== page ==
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Jordynn Jack, a distinguished professor in the department of English and Comparative Literature at the University of North Carolina at Chapel Hill, directs the writing program and teaches courses in rhetorical theory, rhetoric of science, women’s rhetorics, writing in the natural sciences and composition.

As measures to combat COVID-19 materialized, her class moved to a remote, online format after spring break. Before the break, her students had been studying the diaries of women from the Civil War era — which presented an interesting learning opportunity, according to Jack.

“Just before spring break, our class had been looking at Civil War diaries and other materials written by women around the Civil War era,” said Jack. “So, it was fortuitous that we had already been looking at diaries and journals and thinking about them. I came across some articles about journals and diaries as a useful historical record of what we’re going through now, and so I decided to change course and make that one of the options for the final project for the class.”

Students were presented with the option to submit, for their final project, a six-day diary — including images — documenting their life and experiences in narrative style.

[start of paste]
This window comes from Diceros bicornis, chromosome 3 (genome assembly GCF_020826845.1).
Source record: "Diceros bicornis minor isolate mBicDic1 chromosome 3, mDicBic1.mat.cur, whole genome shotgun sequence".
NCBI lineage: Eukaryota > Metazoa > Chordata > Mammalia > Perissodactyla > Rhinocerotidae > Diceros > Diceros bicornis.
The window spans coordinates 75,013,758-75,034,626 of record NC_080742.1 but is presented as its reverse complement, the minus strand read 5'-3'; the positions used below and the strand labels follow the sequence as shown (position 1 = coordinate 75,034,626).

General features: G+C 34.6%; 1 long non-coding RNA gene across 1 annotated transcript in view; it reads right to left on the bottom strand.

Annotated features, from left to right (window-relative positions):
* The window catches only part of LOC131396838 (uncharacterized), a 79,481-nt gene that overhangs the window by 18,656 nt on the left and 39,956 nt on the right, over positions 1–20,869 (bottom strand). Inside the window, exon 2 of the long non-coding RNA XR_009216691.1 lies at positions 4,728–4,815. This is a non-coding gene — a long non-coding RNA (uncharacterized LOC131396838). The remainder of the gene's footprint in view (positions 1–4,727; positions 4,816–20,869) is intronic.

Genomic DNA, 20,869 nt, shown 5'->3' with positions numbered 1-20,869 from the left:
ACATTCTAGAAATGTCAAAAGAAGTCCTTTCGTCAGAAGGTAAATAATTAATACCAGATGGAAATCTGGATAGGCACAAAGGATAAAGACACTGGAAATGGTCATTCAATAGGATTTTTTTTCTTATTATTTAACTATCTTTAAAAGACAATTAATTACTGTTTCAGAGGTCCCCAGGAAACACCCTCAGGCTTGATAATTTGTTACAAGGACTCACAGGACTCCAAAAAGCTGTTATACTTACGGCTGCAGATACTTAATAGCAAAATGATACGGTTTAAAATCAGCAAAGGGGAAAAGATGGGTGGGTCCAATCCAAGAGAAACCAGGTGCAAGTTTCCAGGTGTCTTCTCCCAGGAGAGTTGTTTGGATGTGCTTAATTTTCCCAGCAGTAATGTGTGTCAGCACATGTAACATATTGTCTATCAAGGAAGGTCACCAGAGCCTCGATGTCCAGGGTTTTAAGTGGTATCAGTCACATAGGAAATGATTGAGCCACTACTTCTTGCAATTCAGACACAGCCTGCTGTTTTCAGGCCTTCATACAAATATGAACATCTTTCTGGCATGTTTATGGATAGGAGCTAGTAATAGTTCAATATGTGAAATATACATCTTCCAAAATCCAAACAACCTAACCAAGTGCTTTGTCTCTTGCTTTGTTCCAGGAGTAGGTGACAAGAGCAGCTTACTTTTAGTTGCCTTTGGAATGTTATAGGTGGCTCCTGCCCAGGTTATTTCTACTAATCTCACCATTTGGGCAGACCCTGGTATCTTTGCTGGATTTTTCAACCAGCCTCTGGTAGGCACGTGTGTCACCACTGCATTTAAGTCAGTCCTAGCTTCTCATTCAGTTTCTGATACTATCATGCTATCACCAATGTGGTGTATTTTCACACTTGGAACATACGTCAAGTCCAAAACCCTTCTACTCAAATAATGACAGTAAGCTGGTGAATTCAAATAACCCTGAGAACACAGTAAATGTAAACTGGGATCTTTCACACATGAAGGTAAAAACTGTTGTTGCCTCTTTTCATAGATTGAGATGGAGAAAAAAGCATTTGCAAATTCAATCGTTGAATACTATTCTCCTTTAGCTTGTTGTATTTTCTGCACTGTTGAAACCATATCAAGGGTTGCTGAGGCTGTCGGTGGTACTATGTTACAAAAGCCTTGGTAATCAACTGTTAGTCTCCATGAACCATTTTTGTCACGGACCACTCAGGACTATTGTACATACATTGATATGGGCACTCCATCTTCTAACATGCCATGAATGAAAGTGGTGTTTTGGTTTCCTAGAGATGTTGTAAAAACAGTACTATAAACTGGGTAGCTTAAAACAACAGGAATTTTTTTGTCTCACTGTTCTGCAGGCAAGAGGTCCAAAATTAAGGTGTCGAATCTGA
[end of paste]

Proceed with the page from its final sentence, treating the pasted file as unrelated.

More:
“A lot of them kind of developed a theme over time, almost organically,” said Jack. “And so, read together, they address a bunch of different aspects of the pandemic.”

Jack described the work of her students as “emotional to read,” as diary entries chronicled everything from the change in societal expectations and family dynamics to mourning for the loss of opportunities and experiences.

As diaries and journals can provide much-needed context and humanize history, Jack believes that our records of living in the time of COVID-19 may have future value, as well.

“There are archives somewhere, and you can come across them, they often give a personal side to things that you’ve read about kind of another sources and your papers, or in articles or things that have been published,” said Jack. “I think in the same way, these kinds of sources will be useful because we have such a glut of public information about what’s going on, but to know how people are experiencing the changes that we’re seeing right now in some kind of personal record, I think will be really valuable. One of the things that strikes me about the situation we’re in is that things change so quickly, and what we consider normal, one day, has changed dramatically.”

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